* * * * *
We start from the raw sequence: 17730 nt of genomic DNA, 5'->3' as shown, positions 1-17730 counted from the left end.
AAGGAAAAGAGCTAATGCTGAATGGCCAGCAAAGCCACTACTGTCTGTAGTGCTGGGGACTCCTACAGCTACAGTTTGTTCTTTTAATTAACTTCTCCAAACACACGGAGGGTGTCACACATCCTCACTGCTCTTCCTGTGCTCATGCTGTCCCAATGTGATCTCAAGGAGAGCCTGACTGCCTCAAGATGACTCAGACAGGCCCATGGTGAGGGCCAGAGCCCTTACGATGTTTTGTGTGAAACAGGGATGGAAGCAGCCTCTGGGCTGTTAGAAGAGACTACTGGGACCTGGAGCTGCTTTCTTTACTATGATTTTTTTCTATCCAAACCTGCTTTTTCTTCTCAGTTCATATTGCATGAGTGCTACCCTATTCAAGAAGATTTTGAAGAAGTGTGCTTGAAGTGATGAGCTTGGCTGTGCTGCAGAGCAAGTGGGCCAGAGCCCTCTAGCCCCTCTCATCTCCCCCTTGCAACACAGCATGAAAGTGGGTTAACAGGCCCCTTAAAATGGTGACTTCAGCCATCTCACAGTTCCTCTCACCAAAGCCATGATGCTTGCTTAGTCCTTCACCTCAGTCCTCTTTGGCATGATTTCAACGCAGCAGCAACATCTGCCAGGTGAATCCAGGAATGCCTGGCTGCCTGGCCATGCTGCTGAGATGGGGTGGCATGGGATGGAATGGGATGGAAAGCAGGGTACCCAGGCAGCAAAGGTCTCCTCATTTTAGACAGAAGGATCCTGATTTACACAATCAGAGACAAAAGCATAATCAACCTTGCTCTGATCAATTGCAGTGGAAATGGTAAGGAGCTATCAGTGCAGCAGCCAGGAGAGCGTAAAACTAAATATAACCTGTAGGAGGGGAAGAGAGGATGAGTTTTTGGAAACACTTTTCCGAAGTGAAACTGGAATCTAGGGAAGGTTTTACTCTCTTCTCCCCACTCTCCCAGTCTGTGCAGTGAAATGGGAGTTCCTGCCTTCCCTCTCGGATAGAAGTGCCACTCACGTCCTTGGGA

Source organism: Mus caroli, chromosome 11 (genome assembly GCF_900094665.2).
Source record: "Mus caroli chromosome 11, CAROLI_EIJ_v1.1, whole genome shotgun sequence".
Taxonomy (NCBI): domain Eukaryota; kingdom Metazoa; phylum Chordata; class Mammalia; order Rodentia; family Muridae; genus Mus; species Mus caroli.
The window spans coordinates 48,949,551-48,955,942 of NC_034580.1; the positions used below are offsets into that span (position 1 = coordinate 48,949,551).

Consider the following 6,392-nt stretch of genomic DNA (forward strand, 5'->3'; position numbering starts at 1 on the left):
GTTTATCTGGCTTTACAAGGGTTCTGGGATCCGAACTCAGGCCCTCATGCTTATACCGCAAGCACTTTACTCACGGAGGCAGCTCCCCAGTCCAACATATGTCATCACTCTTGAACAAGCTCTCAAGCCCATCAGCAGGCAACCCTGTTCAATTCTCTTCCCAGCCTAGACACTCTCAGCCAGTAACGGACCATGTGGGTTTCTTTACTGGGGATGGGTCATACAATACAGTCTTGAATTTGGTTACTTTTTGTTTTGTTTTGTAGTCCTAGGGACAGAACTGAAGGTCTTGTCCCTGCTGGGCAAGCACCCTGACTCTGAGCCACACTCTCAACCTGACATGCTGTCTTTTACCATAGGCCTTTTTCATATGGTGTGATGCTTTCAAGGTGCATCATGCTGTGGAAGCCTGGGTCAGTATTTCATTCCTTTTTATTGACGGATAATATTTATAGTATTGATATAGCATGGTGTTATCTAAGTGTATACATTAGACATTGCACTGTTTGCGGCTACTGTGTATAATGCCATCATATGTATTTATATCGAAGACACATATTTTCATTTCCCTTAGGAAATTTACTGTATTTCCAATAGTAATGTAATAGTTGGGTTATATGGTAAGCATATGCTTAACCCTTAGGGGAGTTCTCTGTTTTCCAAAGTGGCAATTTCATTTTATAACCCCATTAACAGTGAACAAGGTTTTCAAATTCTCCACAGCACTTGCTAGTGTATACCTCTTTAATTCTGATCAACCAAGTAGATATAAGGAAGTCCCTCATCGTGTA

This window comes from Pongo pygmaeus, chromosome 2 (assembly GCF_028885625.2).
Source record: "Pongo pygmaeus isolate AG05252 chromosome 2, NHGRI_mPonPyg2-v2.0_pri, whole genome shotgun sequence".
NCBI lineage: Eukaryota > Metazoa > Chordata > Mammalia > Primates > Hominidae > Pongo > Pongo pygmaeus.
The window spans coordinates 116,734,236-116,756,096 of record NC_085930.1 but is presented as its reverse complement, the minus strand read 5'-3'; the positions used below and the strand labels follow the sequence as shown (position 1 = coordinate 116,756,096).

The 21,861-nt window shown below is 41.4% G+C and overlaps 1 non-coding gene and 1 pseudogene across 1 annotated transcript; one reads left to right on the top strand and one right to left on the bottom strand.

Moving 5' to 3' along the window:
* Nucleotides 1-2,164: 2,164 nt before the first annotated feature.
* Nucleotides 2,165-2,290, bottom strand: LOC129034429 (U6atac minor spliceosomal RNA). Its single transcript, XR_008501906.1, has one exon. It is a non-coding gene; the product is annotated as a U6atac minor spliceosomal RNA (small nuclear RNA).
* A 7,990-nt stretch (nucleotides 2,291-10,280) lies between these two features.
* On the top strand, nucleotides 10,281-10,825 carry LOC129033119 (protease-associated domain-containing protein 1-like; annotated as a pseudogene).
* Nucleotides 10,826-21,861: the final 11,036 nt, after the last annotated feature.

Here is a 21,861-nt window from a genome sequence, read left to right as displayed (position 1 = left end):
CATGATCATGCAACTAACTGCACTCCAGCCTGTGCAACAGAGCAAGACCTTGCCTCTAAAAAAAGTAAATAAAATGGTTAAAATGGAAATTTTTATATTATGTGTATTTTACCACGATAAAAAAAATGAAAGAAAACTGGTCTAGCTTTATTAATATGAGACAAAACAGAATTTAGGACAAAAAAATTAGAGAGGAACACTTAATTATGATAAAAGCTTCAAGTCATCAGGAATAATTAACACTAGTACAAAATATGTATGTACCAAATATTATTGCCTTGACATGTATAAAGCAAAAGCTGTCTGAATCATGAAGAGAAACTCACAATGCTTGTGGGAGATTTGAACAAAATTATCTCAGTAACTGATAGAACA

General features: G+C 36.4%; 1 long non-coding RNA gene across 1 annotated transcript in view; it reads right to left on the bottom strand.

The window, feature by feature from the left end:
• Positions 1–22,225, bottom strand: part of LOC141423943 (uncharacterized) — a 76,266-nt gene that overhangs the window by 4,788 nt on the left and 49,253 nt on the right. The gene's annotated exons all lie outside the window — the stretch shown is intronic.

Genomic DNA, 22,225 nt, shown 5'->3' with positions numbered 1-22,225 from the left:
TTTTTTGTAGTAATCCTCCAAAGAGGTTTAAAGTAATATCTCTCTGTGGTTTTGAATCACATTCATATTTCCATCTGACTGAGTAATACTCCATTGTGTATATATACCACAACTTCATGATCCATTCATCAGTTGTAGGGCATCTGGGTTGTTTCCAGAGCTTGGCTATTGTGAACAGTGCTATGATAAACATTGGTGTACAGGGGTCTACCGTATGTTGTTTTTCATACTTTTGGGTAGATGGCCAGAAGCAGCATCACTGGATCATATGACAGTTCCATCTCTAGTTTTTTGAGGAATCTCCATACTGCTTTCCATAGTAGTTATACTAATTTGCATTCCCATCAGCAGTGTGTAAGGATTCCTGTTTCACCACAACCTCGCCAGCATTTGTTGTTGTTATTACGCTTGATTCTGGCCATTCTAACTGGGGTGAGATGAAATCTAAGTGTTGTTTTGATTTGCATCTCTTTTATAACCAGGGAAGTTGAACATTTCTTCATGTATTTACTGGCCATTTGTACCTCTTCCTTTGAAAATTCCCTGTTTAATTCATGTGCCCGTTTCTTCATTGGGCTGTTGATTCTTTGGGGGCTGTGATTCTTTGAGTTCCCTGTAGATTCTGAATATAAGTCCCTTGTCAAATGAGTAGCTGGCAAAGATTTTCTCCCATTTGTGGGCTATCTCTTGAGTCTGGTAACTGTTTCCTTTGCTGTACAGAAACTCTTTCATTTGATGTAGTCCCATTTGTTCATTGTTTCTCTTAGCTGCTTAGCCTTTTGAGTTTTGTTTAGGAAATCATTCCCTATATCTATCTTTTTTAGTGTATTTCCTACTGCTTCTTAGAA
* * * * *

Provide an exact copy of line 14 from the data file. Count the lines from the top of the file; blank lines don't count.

Moving 5' to 3' along the window: